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Патент USA US3076141

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Jan. 29, 1963
R. R. BOCKEMUEHL
3,076,129
MILLIVOLT INVERTER
Filed July 31, 1959
A57
IN VENTOR.
gm/M
_
ATTORNEY
ilaired denies Patent Q "
3,076,129
Patented Jan. 29, 1953
1
2
3,076,129
It is therefore a principal object of this invention to
provide an inverter for operation in the millivolt range
MILLWGLT WVERTER
ii. Eocheniuehl, Birmingham, Mich, assiguor to
General Motors (Jorporation, Detroit, Mich, a corpo
ration of Delaware
and for use with a high impedance source.
Another ob
ject of this invention is to adapt an inverter having a
high input impedance for operation in the millivolt range
and for driving a high impedance load. A further object
Filed .iuly 31, $59, Ser. No. 830342
2 Claims. (@l. 321-3)
is to provide a bridge type inverter circuit that has a very
This invention relates to an inverter circuit and more
low residual noise output. Still another object is to adapt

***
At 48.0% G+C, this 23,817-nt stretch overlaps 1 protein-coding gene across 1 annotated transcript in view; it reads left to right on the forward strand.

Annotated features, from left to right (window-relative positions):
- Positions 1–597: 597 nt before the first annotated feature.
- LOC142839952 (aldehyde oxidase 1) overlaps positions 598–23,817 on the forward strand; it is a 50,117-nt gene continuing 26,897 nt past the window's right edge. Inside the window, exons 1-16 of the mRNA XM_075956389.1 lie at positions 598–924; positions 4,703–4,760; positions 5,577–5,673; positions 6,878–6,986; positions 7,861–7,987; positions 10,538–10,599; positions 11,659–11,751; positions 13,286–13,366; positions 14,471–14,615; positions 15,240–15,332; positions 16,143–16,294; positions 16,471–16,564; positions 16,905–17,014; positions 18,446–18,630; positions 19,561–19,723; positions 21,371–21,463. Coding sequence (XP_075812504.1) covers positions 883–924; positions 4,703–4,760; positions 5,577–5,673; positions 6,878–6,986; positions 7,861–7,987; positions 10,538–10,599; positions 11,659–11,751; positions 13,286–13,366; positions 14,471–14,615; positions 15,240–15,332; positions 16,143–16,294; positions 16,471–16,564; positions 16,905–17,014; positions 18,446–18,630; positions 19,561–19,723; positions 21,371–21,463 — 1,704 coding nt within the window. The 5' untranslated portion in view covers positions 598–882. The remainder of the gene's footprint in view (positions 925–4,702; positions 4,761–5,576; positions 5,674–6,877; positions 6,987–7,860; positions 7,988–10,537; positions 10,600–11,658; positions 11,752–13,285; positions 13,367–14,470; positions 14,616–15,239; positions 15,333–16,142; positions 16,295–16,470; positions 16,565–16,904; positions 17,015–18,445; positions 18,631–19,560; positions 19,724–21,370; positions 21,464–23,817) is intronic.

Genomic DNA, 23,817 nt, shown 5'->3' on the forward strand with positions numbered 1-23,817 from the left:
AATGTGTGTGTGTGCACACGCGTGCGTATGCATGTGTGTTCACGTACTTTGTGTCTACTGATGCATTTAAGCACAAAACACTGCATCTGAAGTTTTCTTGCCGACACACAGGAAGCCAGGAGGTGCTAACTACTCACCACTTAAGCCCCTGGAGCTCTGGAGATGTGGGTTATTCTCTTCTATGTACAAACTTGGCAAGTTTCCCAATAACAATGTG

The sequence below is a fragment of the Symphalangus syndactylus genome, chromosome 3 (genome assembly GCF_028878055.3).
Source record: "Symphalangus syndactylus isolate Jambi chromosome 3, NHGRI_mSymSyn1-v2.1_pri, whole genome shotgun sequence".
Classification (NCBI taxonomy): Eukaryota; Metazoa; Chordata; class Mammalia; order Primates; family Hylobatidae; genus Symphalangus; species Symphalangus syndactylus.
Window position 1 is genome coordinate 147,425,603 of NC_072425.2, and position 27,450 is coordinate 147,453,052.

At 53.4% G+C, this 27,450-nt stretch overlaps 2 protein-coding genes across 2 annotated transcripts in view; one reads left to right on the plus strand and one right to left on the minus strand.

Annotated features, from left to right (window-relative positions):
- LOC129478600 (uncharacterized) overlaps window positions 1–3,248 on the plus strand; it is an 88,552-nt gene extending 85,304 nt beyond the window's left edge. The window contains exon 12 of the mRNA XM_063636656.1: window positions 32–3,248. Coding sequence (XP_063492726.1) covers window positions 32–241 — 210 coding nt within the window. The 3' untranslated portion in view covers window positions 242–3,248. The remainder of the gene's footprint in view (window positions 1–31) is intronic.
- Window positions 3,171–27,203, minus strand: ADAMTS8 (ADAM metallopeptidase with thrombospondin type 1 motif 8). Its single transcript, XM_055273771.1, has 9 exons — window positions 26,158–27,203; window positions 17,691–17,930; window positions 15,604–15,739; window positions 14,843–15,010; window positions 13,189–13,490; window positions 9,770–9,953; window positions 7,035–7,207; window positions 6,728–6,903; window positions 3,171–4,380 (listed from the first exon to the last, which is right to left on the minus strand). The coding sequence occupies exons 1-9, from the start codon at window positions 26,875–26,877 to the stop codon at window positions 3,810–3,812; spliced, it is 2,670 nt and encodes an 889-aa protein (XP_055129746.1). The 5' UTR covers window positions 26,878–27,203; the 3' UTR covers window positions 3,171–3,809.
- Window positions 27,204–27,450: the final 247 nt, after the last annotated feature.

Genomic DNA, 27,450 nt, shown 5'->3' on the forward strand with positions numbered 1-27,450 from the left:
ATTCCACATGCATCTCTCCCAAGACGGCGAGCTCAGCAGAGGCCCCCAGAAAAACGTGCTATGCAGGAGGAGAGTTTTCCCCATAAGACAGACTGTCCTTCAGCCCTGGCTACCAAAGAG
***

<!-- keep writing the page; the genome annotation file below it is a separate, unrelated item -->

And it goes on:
a bridge type inverter circuit having a high input im
particularly to a diode type inverter circuit adapted for 10 pedance for use with an A.C. vacuum tube voltmeter such
that a minimum of components and circuitry are required.
operation in the millivolt range.
In accordance with this invention, balance in all of the
It is often desirable to measure a low level D.C. volt
conditions in a bridge type inverter is obtained by using
age that is developed in a source having a high impedance.
Most commercial D.C. vacuum tube voltmeters have a 15 diodes having equal back resistances, by placing a resis
tor in series with each diode to minimize the effect of
minimum full scale range of one volt so are not suitable
for measuring a low level voltage that is in the millivolt